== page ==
An American Cancer Society (ACS) study of 123,216 adults with an average age of 63 found that the death rate of men who spent the most time sitting was 17% higher than that of their peers who spent the least time sitting (even adjusted after cardiovascular risk factors were taken into account).

A 2011 European seven-year study that focused specifically on TV watching reported similar results. “The men who spent the most time watching TV (an average of over 3.6 hours a day) were compared with the men who spent the least time (less than 2.5 hours a day) in front of the tube.

Even though the heavy-duty TV watchers did not consume more calories than the other men, they ate fewer fruits and vegetables and had larger waistlines and higher levels of blood pressure, blood sugar, and triglycerides, as well as lower levels of HDL (“good”) cholesterol.”

The study reported that each hour of TV viewing per day was linked to an increase in diabetes, heart disease and a higher death rate. (These studies were done before computers, laptops and iPhone screen time were factored into the amount of time one sits—and anecdotally that time has skyrocketed.)

Snacks, unhealthy and processed food and portion-size have also been blamed for the obesity epidemic. The University of North Carolina evaluated data from four large national surveys that included 44,754 Americans ages 19 and above from 1977 to 2006.

Weight gain was linked to a high intake of potato chips, potatoes, sugar-sweetened beverages, red meat, and processed meat. In contrast, a high intake of vegetables, whole grains, fruits, nuts, and yogurt appeared to protect against gaining weight.

“Although the caloric content of individual meals and snacks stabilized, Americans began eating more often. Over the 30-year period, the average number of meals and snacks rose from 3.8 a day to 4.9 a day.”

Sleep was also important in weight gain. Sleeping too little (less than six hours a day) or too much (over eight hours a day) predicted the greatest weight gain.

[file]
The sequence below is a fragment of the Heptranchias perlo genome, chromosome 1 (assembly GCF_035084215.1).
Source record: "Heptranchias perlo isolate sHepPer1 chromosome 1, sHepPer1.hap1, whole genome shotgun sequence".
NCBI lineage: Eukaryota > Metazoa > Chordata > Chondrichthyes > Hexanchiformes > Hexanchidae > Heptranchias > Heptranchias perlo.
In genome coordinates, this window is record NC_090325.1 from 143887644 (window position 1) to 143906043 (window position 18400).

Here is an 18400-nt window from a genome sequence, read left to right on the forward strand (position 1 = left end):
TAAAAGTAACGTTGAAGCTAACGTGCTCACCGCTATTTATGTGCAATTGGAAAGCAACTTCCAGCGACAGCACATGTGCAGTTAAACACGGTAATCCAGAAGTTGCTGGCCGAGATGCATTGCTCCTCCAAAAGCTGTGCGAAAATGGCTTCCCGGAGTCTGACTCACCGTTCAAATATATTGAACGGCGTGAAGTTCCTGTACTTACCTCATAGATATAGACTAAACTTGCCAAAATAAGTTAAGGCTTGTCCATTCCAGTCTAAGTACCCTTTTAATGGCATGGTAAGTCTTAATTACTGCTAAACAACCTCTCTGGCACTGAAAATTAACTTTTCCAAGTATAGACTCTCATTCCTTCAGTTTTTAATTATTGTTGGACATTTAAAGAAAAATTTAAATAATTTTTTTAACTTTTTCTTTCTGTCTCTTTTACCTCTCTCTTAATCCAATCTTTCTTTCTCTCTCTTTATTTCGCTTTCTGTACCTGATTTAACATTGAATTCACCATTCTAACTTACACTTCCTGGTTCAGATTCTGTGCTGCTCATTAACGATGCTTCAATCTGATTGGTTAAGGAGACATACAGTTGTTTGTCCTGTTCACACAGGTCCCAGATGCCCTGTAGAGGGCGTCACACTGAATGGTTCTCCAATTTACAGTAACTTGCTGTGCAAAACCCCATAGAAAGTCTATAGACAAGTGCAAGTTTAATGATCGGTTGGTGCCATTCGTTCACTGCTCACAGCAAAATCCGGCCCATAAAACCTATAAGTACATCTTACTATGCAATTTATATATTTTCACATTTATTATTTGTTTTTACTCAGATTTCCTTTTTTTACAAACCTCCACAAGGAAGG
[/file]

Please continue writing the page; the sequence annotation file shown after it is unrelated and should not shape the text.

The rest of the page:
Alcohol? Generally moderate drinking (up to two drinks a day for men) appears to reduce the risk of heart attack and stroke. But alcohol is a calorie-dense food and one drink a day provides enough calories to pack on 10 pounds over the course of a year.

People know that they should eat the right foods, eat less and exercise. Why isn’t that happening?

According to the Harvard report, “The food and entertainment industries push back with seductive ads that trump somber warnings. And as people get fatter, they slowly accept corpulence as the new normal and then spread their apparent embrace of extra pounds to friends and neighbors through social networks.”

It seems that obesity should get new attention as a health problem such as smoking. Politics need to be taken out of it.

In a 2012 “Everday Health” story (“Is Promoting Big Beautiful Woman
Unhealthy?”) Susan Levin, MS, RD, and director of nutrition education at the Physicians Committee for Responsible Medicine, wrote, “The list of risks that come with being overweight or obese is quite extensive and incredibly serious. What we’re talking about here is not just physical appearance.

“We want to celebrate how everyone looks and never want to make someone feel bad about the way they look. But being overweight or obese isn’t something that is handed to you that you have no control over.”

Circling the News was sent “Fat Shaming Won’t Solve Obesity. Science Might.” (labblog.uofmhealth.org), which was a roundup of 15 research papers from “Michigan Medicine” that proved the treatment for obesity can’t adopt a “one size fits all” approach.

The papers can be divided into:

1) Economic, such as “Low-Income Communities More Likely to Face Childhood Obesity,” which notes that “access to recreational programs and full service grocery stores appears to have a greater impact on the nation’s childhood obesity rate than race.”

2) Brain chemistry: (“Resisting Food Temptation Isn’t Futile, but Obesity May Make it Harder”), which states some of us are powerless to resist temptation, and “Clues to Obesity Roots Found in Brain’s Quality Control Process” and “Does Gut Bacteria Lead to Obesity?”  3) Self-determination, such as “Chronic Short Sleep Associated with Adolescent Obesity” to “Fitness Vs. Fatness: Which Matters Most?”

Americans are getting fatter and people need to know with excess weight gain, they will not live as long as their grandparents. Obesity is associated with health conditions.

Much like smoking, if an individual knows the health risks of being overweight and accepts it, that is his/her choice.

But this is not a political issue of whether someone is beautiful, or not, because they are overweight. This is not about fat-shaming, this is about choices and health consequences associated with those choices.